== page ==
INotifyPropertyChange without boilerplate code in Xamarin.Forms

Implementing INotifyPropertyChange is pretty straightforward. Usually, you create a base ViewModel class which implements it and which usually contains RaisePropertyChanged method:

public abstract class BaseViewModel : INotifyPropertyChanged
{
    #region INotifyPropertyChanged
    public event PropertyChangedEventHandler PropertyChanged;

    protected void RaisePropertyChanged(
        [CallerMemberNamestring propertyName = )
    {
        PropertyChanged?.Invoke(thisnew PropertyChangedEventArgs(propertyName));
    }
    #endregion
}

Now you can extend the BaseViewModel and use it this way:

public class UserViewModel : BaseViewModel
{
    private string login;
    public string Login
    {
        get
        {
            return login;
        }
        set
        {
            if (login == value)
                return;
            login = value;
            RaisePropertyChanged();
        }
    }
    private string password;
    public string Password
    {
        get
        {
            return password;
        }
        set
        {
            if (password == value)
                return;
            password = value;
            RaisePropertyChanged();
        }
    }
}

For very small applications it can be a good enough approach, however, in bigger applications it turns into a lot of boring boilerplate code. Here is where NotifyPropertyChanged.Fody comes into play! With this nice package our code will turn into:


[ImplementPropertyChanged]
public abstract class BaseViewModel {}

public class UserViewModel : BaseViewModel
{
    public string Login { getset; }
    public string Password { getset; }
}

Easy as it is! I highly recommend to get familiar with the documentation as it contains a lot of useful information about more advanced flows. For example, if you need to RaisePropertyChange for dependent properties or to skip equality comparison.

UIDatePicker Countdown mode bug and solution in Xamarin.Forms

Problem

Show hh:mm:ss picker on iOS using Xamarin.Forms.

Goal

Extend Picker view in order to achieve the next result:

Solution

First I tried to keep it simple: to give up on seconds and use UIDatePicker in UIDatePickeCountDownMode. So the end result will look like this:

I achieved it by extending the DatePicker and it’s DatePickerRenderer and changing the mode as described above. However, I discovered that ‘datePickerValueChanged’ is being called only on a second iteration with the values. The issue was successfully reproduced in Swift, so it’s not a Xamarin bug. The Swift version can be found here.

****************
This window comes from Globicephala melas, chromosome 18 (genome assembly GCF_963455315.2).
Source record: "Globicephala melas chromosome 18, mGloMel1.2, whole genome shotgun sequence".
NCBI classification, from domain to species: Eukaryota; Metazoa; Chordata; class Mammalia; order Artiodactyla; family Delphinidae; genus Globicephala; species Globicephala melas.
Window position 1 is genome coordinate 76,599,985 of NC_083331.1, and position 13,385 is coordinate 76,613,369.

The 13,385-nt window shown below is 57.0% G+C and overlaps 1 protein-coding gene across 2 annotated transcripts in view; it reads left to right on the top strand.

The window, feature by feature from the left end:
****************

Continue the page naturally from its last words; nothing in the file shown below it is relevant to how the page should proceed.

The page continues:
After spending some time understanding the issue described above, I found an example on StackOverflow, thanks to Mathieu who shared his solution. His example was based on XLabs, so I removed the dependency and shared it with the community.
The code can be found on GitHub.

JSON.net Mastering enums

Problem

Legacy backend API endpoint returns JSON with units in an uncommon manner.
Instead of returning the measurement system “imperial” or “metric” it returns “kgs” or “lbs”.

Goal

Using JSON.net deserialize & serialize “kgs” to “metric” and “lbs” to “imperial” in our front-end app.

Solution

The solution is pretty simple. We have to define an enum, with “EnumMember” attributes on each element and use “StringEnumConverter” as preferred JsonConvertor. Here is the full and working example:

using System;
using System.Runtime.Serialization;
using Newtonsoft.Json;
using Newtonsoft.Json.Converters;

namespace JSONnetEnums
{
    class Program
    {
        static void Main(string[] args)
        {
            var deserializedObj = 
                JsonConvert.DeserializeObject<Foo>(“{\”Unit\”:\”kgs\”});
            Console.WriteLine(deserializedObj.Unit);
            // Output: Metric

            var serializedObj = 
                JsonConvert.SerializeObject(new Foo { Unit = Unit.Imperial });
            Console.WriteLine(serializedObj);
            // Output: {“Unit”:”lbs”}
        }
    }

    class Foo
    {
        public Unit Unit { getset; }
    }

    [JsonConverter(typeof(StringEnumConverter))]
    enum Unit
    {
        [EnumMember(Value = kgs)]
        Metric,
        [EnumMember(Value = lbs)]
        Imperial
    }
}

JSON.net snake case notation naming strategy

Communicating with backend in JSON can be challenging.
In case of C# model which by convention should be in CamelCase notation and backend which is using snake_notation we can easily solve the problem with Json.NET.

For example, we have the next model:

public class Model
{
public string FooBar { get; set; }
}

and we want it to be serialised to: { “foo_bar”: “” }
We could use an attribute:

[JsonProperty(PropertyName = "foo_bar")]
public string FooBar { get; set; }

That will work, however, if we want to generalise this strategy we should create a JsonSerializerSettings with DefaultContactResolver which is using SnakeCaseNamingStrategy and to use it while serialisation/deserialization:

public class JsonCoverter : IJsonConverter
{
private static JsonSerializerSettings defaultJsonSerializerSettings =
new JsonSerializerSettings
{
ContractResolver = new DefaultContractResolver
{
NamingStrategy = new SnakeCaseNamingStrategy()
}
};

public T Deserialize(string json) =>
JsonConvert.DeserializeObject(json, defaultJsonSerializerSettings);

public string Serialize(object obj) =>
JsonConvert.SerializeObject(obj, defaultJsonSerializerSettings);

}

Using the JsonConverter globally will solve the different notation problem.